L.A. SPORTSWEAR FIRM CITED BY LABOR DEPT.

Byline: Joanna Ramey

WASHINGTON--Labor Department wage investigators have hit a Los Angeles private-label sportswear manufacturer again for not insuring that its contractors pay federal minimum and overtime wages, in a case that agency officials say puts more teeth into their apparel industry crackdown.
In the face of Labor's continued enforcement, the manufacturer, Sungdo International, which will monitor its local contractors, plans to move a good part of its Los Angeles production to Mexico in conjunction with a new joint venture there.
"We're moving out; we're going to Mexico," said David Plummer, president of Sungdo's Los Angeles operation, which last year produced $15 million in women's sportswear, $10 million of which he said will be made in Mexico starting in March. The company is part of the manufacturing division of South Korea's largest retail chain carrying the same name.
"I am in the garment business. I am not in the Labor enforcement business," he said.
Because of the latest order against Sungdo, filed last Wednesday in U.S. District Court, Los Angeles, Labor officials say they will have more firepower next time they move to force another company to police contractors for wage compliance.
The consent order requires Sungdo to pay $15,000 in back wages owed workers at one of its fashion T-shirt contractors. In addition, the company, which in May paid $223,000 in a case involving another contractor, agreed to establish a detailed wage-monitoring program at all of its contractors.
For almost three years, Labor investigators have been targeting apparel manufacturers to put pressure on contractors to comply with wage laws. The agency has based its enforcement effort on the "hot goods" clause in the federal Fair Labor Standard Act. The clause makes it illegal to enter goods into commerce that were made in violation of the act, which subjects time-sensitive fashions to potential seizure.
Labor officials contend manufacturers should be pressured to monitor their contractors since sewing shops act as agents of apparel makers. This strategy also insures that apparel makers won't accept extremely low bids from contractors who may avoid paying workers the minimum wage and overtime in order to get business, officials argue.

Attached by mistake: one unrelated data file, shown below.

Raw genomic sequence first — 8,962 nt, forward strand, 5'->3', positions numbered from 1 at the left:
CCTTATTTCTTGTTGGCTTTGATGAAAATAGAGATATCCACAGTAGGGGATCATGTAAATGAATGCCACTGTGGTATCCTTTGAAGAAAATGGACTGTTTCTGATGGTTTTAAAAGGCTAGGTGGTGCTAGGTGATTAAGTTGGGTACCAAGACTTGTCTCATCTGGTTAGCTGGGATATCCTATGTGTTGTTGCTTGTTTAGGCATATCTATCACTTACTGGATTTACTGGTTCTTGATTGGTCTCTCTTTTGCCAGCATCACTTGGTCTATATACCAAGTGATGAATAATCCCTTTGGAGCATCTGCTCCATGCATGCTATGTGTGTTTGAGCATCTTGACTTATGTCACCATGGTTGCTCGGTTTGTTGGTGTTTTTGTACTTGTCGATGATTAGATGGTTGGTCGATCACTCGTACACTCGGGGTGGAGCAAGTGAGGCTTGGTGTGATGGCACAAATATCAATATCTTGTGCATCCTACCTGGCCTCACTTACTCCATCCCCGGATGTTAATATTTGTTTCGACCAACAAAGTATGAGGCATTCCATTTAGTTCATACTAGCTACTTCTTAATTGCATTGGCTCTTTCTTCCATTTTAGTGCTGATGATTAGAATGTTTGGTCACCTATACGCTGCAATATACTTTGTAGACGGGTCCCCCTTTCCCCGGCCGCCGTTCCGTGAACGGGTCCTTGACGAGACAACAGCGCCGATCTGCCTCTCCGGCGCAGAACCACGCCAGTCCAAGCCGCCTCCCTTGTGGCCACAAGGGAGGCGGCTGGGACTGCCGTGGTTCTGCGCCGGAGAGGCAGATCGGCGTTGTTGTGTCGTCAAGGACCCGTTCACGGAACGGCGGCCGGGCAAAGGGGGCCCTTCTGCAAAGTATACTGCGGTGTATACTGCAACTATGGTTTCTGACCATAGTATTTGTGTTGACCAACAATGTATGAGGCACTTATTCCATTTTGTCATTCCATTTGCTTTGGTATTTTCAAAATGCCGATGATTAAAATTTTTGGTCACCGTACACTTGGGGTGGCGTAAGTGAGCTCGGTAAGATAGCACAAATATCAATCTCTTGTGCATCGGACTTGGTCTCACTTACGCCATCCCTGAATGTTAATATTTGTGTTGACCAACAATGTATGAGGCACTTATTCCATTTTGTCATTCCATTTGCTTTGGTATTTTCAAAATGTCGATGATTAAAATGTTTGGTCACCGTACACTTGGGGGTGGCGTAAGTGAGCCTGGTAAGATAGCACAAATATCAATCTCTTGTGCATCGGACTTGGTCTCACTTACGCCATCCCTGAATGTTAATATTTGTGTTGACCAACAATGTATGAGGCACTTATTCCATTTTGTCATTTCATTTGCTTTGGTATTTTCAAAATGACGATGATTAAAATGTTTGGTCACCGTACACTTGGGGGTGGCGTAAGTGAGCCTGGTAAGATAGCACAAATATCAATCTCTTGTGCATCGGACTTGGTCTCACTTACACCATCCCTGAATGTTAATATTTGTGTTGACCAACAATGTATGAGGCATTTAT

The court order in the Sungdo case gives Labor's point of view its first court test.
Contained in the order are a judge's conclusions that manufacturers in such cases cannot invoke a "good-faith defense" by saying they were unaware their contractors weren't paying workers properly. The agreement establishes another legal precedent by requiring manufacturers to pay contractors' back-wage bills and to establish a monitoring program.
"This gives us good case law," said Rolene Otero, Los Angeles district director for Labor's Wage and Hour Division. "Some of the manufacturers have tried to argue they have the good-faith defense available because on the back of their contractor order forms it says, 'You will abide by all aspects of the [Fair Labor Standards Act]."'
In his order, Judge Manuel L. Real wrote that the good-faith defense doesn't apply because the manufacturer owns the materials sent to their contractors and otherwise has a proprietary interest in the sewing shop.
Likewise, since this defense can't be invoked, Real wrote that it's "incumbent" upon manufacturers to "implement a compliance program or to guard against violations" of wage laws.
The majority of manufacturers faced with the threat of apparel being seized have paid contractors' back wages and voluntarily agreed to monitor contractors. Should investigators find manufacturers continuing to have contractors in violation, apparel companies are then pressed to sign an agreement with the agency detailing a specific monitoring program they will follow. Chorus Line, Z. Cavaricci and Guess are among the manufacturers who have signed such agreements.
Plummer said he is frustrated by Labor's targeting apparel manufacturers for violations he views as solely the responsibility of contractors. And while he said the company plans to follow the agency's latest demands for a monitoring program, he said regardless of the oversight, many sewing shops will still circumvent the law.
"The contractors 'yes' us to death. Then they go behind our backs and do it again. What are we going to do? I know we are going to be busted again," Plummer said, labeling the agency's threat of delaying shipment of apparel until contractor back wages are paid a form of extortion.
Plummer also questioned the federal wage laws, which require that overtime wages be based on the average hourly wage earned calculated according to piece work during a workers' first 40 hours on the job. He said many contract workers already make well beyond the $4.25 an hour federal minimum doing piece work and that figuring overtime on the piece work basis can be extremely costly.
--Fairchild News Service

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